In our decision aid about chronic low back pain, we start by talking about how their pain may be worst when they first wake up. And how it may affect what they can do with their friends and family, and even contribute to depression. These moments of empathy also build trust; people see that you know what they’re really going through – that physical pain is never just physical. We also walk people through the anatomy of their back — how strong and resilient the back is, and how bulging discs are actually fairly common and not usually dangerous even though back pain can feel frightening. When we take time to do this instead of jumping straight into the treatment options, the patients’ comments are revealing:
“I liked learning the anatomy and knowing that most of the things we have heard of being problems and causing pain are not really causes or much of a concern.”
“Very reassuring that most back pain is not serious and that bed rest is the wrong thing to do.”
“I feel encouraged I might be able to use exercise to help my situation and avoid surgery.”
In fact, after viewing the Emmi decision aids, 36%-42% of people viewing back, hip, knee pain or prostate cancer reported a change of mind and now lean away from aggressive treatment, like surgery. (See full abstract on JMIR: http://www.iproc.org/2016/1/e2/). Many people also reported less anxiety and felt they would now be able to have better shared decision making conversations with their physicians.
Changing the conversation
With these insights from real people, we can also move beyond asking patients broad questions like: as you think about treatment options for breast cancer, or uterine fibroids, or hip pain: What are your values and preferences? This often stymies people. How can they think about a possible future they’ve never experienced? What should they consider?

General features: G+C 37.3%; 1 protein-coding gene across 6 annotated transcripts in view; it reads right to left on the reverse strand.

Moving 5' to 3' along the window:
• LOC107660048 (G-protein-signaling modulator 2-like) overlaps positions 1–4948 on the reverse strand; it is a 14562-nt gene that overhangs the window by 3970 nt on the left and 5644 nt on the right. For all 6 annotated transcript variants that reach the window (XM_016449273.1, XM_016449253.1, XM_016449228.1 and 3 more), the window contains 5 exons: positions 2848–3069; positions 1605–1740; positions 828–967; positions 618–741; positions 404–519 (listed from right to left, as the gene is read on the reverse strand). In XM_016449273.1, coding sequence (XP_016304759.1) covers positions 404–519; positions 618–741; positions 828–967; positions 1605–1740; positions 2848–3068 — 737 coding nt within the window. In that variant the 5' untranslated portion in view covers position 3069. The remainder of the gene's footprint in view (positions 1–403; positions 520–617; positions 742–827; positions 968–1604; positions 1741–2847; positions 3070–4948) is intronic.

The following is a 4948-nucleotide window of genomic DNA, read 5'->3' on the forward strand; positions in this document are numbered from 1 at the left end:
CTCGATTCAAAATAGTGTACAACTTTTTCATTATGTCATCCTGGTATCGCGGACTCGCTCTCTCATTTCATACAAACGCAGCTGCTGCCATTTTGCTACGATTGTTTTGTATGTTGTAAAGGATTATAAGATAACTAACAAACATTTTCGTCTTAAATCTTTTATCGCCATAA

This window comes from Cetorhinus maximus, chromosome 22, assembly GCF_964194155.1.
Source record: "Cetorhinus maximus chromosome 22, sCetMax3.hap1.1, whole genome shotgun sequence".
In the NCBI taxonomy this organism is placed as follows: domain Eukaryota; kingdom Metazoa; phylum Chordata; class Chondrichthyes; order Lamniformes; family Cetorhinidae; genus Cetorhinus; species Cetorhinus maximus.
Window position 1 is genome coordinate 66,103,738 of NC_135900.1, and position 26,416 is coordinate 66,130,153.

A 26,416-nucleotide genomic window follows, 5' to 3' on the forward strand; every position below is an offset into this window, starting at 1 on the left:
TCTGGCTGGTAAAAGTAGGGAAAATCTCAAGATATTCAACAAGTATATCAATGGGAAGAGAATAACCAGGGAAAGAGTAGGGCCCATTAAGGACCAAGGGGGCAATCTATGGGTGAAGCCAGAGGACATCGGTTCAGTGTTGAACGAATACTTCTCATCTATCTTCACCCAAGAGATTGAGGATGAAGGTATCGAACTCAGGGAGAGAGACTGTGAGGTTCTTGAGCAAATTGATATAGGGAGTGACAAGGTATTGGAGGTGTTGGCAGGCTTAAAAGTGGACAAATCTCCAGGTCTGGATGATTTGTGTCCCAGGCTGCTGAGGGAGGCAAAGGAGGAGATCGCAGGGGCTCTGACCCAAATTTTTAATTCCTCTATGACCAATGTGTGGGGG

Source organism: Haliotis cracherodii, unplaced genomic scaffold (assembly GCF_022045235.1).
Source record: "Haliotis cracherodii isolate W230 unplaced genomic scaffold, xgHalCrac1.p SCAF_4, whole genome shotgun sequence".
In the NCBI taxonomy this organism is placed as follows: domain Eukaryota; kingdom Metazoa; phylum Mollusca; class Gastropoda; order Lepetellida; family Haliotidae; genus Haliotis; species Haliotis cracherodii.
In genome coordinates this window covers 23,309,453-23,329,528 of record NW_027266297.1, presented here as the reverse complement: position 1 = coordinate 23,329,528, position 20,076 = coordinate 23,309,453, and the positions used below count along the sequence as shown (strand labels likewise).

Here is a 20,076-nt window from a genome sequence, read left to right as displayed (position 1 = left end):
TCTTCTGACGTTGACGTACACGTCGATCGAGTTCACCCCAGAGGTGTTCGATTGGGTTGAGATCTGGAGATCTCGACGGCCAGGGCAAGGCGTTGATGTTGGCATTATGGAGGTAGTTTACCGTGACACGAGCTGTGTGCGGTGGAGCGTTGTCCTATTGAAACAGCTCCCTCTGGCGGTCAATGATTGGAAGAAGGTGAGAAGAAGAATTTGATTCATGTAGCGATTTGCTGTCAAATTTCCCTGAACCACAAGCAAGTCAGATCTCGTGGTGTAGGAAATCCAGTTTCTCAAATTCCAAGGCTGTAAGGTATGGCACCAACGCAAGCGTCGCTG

Instead, we can help women “try on” decisions about a choice like breast reconstruction by thinking about how they’d feel putting on a favorite dress, a bathing suit, or changing in a locker room. It helps us ask individuals considering treatment for ESRD about how they think about quality of life vs. length of life, or what’s shaping their decision: least change to their lifestyle, a less strict meal plan, or getting a break from treatment some days.
For patients, this candid and compassionate approach can create a more meaningful conversation with their family and physicians. It gives people time and a space to process not just the information, but their emotions. As one breast cancer patient explained, “I loved hearing a voice explain the material instead of me reading it. The voice was more reassuring and calm than when I tried to read through booklets.”
For physicians, it can improve conversations and engage patients. Dr. Corey Siegel, prescribes the Crohn’s and Ulcerative Colitis decision aids to his patients at the IBD Center he directs at Dartmouth-Hitchock. In his experience: “Patients absolutely feel more involved as informed decision makers. They get it more. They understand the stakes and are more comfortable being involved in decisions since they have a better grasp of the issues. People are also more comfortable asking me questions.”
For more information about how Emmi designs our decision and other engagement aids, watch our webinar on shared decision making aids and the clinical encounter with Dr. Angie Fagerlin, Chair of Population Health Sciences and the University of Utah and President of Society for Medical Decision Making.